Short Term Victory; Long Term Defeat

I was watching MSNBC last Tuesday evening. That’s no major revelation nor is it anything unusual. What was unusual was the hype the network gave to The Rachel Maddow Show that evening. Perhaps with the benefit of hindsight I understand what really happened a bit better. Let’s explore.  

I have tremendous respect for Dr. Maddow and consider her to be the wisest political news analyst on American television. We are both progressives so we agree philosophically but my respect goes well beyond that. I find her quiet insightful and amazing at connecting the dots. Tuesday night’s show was dedicated to revealing the summary sheet of Donald Trump’s 2005 1040 tax form. On the surface the show and its “big reveal” was more of a dud than a bomb. Maddow had to know that. Why did she allow and in fact fan the flames of the hype? I think I might now have the answer.

The information came to Maddow via David Cay Johnston – who the next morning Trump referred to as an unknown reporter. For the record Johnston is a well-known and respected journalist who among other things has written for the New York Times, authored several books (including one on Trump), won a Pulitzer Prize and been on the faculty of Syracuse University. He is far from an unknown! Johnston claims (and we have every reason to believe him) that the document came to him anonymously in his home mailbox. Remember that several months ago a few New York State tax documents of Trump’s were anonymously delivered to the media apparently coming out of Trump Tower. The current leak had a Westchester County (suburban New York City) postmark. I’m just speculating here. But I’m of the school of thought that Trump was either the leaker or ordered the leak in both cases.

On the surface the 2005 documents actually make Trump look rather good. He made about $150 million that year, donated about $600,000 to charity and paid taxes albeit at a rate of about 25%. Let’s look at that a bit closer.

The earnings look good because they look like the earnings of a man worth about $10 billion (Trump’s self-claimed net worth). Most experts gauge his net worth at more like $5 billion. Many people feel one of the reasons Trump won’t release his taxes is that they will prove that he is not worth as much as he says he is.

There is reason to believe that 2005’s $600,000 is the last significant charitable contribution Trump made. To put those big numbers in perspective the $600,000 is four-tenths of one percent of Trump’s declared 2005 income. That is like a guy or gal earning $50,000 only donating $200 to charity for the year. Most Americans do much more than that. Now consider that the $600,000 is rumored to have gone to the Donald J. Trump Foundation. Effectively Trump gave the money to himself. (Suddenly my very modest charitable donations make me look like a philanthropist.)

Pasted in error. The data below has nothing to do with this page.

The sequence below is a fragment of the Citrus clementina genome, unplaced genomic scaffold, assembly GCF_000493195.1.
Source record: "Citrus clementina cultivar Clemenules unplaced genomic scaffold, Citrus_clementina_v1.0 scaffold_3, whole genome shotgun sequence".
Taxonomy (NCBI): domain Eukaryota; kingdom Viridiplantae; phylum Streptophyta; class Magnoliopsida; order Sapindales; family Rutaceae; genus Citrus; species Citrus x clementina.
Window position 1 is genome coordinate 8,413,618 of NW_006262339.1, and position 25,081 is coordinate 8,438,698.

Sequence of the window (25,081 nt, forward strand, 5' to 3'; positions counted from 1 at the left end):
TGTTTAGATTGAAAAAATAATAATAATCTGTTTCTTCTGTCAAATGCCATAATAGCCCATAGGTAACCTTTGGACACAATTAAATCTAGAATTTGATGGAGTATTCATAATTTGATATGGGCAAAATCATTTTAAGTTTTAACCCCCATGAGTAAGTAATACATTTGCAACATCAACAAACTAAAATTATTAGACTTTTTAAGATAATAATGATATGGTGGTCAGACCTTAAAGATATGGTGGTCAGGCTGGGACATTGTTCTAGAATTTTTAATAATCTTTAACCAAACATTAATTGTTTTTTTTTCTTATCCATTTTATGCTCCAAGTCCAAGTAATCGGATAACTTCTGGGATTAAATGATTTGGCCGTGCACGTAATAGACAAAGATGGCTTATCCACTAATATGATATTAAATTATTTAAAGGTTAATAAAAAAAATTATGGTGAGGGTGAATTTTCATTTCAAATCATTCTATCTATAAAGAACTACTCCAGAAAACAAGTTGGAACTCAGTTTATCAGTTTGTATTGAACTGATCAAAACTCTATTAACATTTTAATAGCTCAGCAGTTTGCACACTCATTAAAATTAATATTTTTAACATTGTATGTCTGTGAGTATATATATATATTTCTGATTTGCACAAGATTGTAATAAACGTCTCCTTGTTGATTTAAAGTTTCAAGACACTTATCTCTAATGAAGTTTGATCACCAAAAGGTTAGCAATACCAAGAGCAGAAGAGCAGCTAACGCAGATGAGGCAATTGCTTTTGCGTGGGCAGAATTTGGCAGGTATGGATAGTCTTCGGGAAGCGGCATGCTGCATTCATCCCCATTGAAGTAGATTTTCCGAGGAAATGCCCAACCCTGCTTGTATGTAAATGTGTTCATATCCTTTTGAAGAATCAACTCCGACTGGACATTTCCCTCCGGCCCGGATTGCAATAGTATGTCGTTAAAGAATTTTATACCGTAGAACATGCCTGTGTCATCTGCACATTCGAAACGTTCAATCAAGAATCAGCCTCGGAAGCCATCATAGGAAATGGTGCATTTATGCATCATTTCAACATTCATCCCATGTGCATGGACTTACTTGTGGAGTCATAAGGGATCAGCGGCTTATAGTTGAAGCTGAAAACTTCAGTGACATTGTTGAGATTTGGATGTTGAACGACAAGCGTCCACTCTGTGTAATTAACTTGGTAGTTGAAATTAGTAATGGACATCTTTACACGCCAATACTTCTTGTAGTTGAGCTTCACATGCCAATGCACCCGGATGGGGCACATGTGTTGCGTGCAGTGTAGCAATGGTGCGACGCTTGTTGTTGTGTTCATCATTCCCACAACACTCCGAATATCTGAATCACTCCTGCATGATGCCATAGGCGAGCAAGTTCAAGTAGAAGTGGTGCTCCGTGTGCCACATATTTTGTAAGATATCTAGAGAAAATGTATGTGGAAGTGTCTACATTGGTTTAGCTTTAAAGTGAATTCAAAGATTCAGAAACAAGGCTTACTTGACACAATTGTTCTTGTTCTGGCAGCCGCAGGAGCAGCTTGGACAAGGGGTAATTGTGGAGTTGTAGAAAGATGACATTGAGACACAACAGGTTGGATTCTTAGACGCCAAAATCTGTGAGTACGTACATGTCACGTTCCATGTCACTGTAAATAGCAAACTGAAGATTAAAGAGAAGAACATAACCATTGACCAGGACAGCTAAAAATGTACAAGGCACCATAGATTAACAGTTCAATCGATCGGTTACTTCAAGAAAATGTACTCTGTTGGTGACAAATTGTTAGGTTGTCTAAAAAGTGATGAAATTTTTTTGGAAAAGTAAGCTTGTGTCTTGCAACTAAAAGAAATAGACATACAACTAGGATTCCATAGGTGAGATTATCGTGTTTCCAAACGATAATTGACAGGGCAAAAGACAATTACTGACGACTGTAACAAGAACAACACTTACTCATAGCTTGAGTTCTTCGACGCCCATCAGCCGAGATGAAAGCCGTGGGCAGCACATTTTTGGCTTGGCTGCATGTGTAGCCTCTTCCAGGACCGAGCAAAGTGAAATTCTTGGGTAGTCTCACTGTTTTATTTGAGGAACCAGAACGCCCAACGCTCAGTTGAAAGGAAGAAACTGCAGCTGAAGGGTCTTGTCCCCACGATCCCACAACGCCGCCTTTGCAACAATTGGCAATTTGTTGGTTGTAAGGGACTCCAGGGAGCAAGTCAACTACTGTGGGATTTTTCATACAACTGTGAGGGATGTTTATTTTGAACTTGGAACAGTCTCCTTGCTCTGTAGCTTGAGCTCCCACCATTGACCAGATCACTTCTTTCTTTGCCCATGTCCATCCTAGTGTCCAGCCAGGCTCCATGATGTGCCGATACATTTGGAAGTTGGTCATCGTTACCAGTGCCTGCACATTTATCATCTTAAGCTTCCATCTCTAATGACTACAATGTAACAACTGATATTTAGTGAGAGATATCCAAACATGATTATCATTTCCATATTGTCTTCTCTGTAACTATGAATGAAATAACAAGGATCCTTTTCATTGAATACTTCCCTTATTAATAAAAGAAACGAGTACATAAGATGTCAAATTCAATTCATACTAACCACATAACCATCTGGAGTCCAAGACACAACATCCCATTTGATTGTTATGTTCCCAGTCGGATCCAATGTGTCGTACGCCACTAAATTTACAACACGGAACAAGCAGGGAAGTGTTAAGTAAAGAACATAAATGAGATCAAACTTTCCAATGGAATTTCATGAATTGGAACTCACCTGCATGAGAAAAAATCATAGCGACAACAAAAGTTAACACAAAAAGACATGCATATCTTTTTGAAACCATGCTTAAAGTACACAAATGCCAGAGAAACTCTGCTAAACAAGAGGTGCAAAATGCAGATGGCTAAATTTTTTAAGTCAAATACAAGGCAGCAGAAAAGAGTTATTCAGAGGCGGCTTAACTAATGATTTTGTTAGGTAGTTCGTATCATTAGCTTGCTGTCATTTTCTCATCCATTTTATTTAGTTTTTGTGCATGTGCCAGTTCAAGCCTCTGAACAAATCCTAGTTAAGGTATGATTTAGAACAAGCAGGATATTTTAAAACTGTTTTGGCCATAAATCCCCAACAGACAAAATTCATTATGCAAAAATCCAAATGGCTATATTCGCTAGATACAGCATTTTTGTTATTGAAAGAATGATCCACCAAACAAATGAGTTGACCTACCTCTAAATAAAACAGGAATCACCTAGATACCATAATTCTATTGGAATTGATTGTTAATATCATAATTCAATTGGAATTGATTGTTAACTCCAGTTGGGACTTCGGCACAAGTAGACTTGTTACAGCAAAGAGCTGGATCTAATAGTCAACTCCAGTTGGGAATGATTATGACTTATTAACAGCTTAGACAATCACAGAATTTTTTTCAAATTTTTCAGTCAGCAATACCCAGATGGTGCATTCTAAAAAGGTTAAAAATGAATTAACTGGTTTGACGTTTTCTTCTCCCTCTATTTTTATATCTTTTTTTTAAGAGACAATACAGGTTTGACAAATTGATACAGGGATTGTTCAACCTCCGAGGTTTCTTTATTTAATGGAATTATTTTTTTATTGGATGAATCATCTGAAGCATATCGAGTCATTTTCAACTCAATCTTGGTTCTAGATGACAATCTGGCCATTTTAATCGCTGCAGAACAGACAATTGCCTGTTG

Here is the big issue that Maddow brought into the conversation which will be a factor as Trump and the GOP begin attempting to restructure the tax code to benefit the wealthy: the Alternative Minimum Tax (AMT). Most Americans have never heard of it, few understand it because it effects only about the top 3%.

The law is complex and has levels to it. In a nutshell it is designed to prevent high earning individuals from wiping out their entire tax liability with deductions. That provision was responsible for the bulk of the federal taxes Trump paid in 2005 and he wants to repeal it.

Repealing the AMT was also part of Bernie Sanders’ platform. How could Sanders and Trump agree on something in the tax code? Trump is against it because he and many of his financial backers are simply greedy. Sanders is against it because it is inequitable. It was meant to keep the super-rich in check but it is now negatively impacting the buying power of many who are simply doing very well financially but are far from wealthy.

Again I’m generalizing, but the AMT starts to kick in around the $200,000 in earnings mark. Certainly a comfortable income for most Americans but far from the lifestyles of the rich and famous! Here is the real rub: it impacts more than three times as many Americans in the $500,000 to $1 million earnings range as it does those earning over $1 million. It has become a regressive tax that actually depresses the thing the economy needs the most – consumer demand.

I’m in the Sanders camp (no surprise there); I want to correct the inequity and regressive nature of the AMT. The Trump camp just wants to pay less in taxes and if the resulting revenue shortfall becomes a problem they’ll just cut out another program that protects the environment or aids the poor.

The AMT is going to become an issue down the road and Maddow brought it into the national conversation. I knew she had to be smart enough to know that releasing the “cover sheets” of one year of federal taxes didn’t tell us nearly enough about Trump.

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